The Egmore Museum had a bunch of unexpected visitors on Thursday. Around closing time, men in fuchsia pink turbans and women with huge crimson bindis on their foreheads, each wearing a bright-coloured saree, were still looking at ageing statues and engravings from another era, even as other visitors to the museum watched them from the corners of their eyes.

Not oblivious to the unwanted attention, the group quickly walked, one behind another, past the door frame metal detector of the Archaeology Gallery. A few curious ones looked back when the ‘door' kept beeping.

Outside the museum, there were hordes of them, some squatting in groups under a tree and others hurriedly getting into a white mini van. I quickly walked to a bunch of unassuming women sitting the farthest from the vans. In the 10 minutes it took to ask where they were from, in Hindi, two more vans were filled up.

A woman wearing an emerald green saree, the only one among her peers to understand Hindi, told me they were a group of 160 people that hailed from Beed in Maharashtra.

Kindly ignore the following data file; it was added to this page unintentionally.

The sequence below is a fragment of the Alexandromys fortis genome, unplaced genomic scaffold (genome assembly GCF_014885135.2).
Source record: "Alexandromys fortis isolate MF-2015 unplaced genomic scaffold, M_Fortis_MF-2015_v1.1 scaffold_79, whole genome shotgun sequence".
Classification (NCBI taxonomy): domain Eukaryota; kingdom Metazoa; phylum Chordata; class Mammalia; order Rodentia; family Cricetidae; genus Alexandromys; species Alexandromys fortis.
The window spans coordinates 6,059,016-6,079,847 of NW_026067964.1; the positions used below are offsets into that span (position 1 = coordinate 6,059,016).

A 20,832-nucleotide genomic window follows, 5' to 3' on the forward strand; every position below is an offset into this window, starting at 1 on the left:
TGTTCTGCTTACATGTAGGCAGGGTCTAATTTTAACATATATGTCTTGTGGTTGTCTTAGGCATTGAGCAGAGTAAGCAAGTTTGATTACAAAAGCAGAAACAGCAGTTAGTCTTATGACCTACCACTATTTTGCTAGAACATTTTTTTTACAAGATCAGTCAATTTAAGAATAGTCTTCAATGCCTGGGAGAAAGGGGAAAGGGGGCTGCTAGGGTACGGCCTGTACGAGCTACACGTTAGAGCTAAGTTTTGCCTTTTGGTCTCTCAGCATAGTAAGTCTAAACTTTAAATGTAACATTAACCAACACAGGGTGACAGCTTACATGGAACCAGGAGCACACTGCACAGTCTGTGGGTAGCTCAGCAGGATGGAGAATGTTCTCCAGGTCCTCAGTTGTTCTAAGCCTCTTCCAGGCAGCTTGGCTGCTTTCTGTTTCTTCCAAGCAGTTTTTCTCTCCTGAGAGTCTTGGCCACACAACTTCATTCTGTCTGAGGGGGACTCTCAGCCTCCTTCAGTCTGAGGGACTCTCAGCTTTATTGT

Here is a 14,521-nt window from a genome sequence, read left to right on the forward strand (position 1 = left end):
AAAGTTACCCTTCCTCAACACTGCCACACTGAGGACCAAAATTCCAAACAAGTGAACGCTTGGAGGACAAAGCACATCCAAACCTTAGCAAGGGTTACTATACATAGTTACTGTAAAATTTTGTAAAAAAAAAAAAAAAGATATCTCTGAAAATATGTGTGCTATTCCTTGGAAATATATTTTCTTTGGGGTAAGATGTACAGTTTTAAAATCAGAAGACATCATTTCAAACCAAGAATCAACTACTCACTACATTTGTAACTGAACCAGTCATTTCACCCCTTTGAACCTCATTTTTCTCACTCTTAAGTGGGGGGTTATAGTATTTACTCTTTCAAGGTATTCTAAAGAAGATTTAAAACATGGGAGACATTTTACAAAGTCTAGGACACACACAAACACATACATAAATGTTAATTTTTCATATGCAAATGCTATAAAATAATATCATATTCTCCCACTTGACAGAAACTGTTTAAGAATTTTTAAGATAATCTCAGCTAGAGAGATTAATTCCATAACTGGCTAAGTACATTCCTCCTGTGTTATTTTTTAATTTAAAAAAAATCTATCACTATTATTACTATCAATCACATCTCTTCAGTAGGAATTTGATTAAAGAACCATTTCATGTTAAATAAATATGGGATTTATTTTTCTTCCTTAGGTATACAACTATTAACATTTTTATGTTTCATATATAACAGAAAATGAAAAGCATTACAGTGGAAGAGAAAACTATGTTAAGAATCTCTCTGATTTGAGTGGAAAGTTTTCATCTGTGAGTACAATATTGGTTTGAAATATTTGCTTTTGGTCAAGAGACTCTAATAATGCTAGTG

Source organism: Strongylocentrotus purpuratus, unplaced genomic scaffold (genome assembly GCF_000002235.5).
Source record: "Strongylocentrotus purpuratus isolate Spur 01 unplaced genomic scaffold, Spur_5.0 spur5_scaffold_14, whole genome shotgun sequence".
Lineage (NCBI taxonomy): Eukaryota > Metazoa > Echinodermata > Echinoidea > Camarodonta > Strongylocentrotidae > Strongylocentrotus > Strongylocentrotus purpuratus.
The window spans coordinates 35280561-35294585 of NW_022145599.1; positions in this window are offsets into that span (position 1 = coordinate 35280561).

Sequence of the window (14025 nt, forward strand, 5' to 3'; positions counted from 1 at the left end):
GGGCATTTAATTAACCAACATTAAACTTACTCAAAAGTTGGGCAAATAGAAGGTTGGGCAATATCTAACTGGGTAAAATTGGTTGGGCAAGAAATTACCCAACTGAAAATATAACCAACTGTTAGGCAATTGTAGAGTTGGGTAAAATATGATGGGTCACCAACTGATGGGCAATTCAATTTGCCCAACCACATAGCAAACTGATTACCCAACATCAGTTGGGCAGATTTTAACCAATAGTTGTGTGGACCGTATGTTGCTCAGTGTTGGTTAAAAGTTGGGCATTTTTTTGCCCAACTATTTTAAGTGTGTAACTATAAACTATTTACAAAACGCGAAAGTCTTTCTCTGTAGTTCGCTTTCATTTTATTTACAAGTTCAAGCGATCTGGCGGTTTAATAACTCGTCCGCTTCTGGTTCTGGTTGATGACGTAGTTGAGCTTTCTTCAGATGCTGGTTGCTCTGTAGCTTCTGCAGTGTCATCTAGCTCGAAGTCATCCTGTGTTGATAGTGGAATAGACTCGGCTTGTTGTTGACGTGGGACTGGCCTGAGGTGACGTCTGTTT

They had arrived in “Madhras” in the morning and were leaving for Rameshwaram in the evening. “Pura gaon” (entire village), she said, had come for a ‘yatra', before they too were quickly packed into the van.

An elderly man, curious about my dialogue with the women, approached me next. When I said I worked for a newspaper, he stared blankly at me, until a young boy came to my rescue and asked, in broken Hindi, if I was a “reporter”, pointing to the notepad in my hand. Jaikender Khakri smiled and seemed to loosen up a bit.

We saw the “samudra” in the morning, he said, shaping waves with his hands, before the young boy, Narayan Shinde, butted in to ask if I knew where the IPL matches were being played. He seemed disbelieving when I said Chepauk was the venue for the T-20 matches.

“Are you sure it is not Nehru Stadium?” another youngster said. “They play cricket, with bat and ball… IPL,” he repeated to make sure I got it right. When I assured them the Chennai Super Kings played at Chepauk, the boys jumped in glee. “We will definitely pass by the stadium on our way out of the city in the evening,” Narayan said triumphantly. Chennai city is the “besht”, he said while his pal signed off with a “Jai Maharashtra”.

When I asked if I could take a picture with them, the elderly man pointed to his bare, wrinkled wrist, and signalled, ‘no time'. It was time for the last van to leave.


Asha SridharJune 28, 2012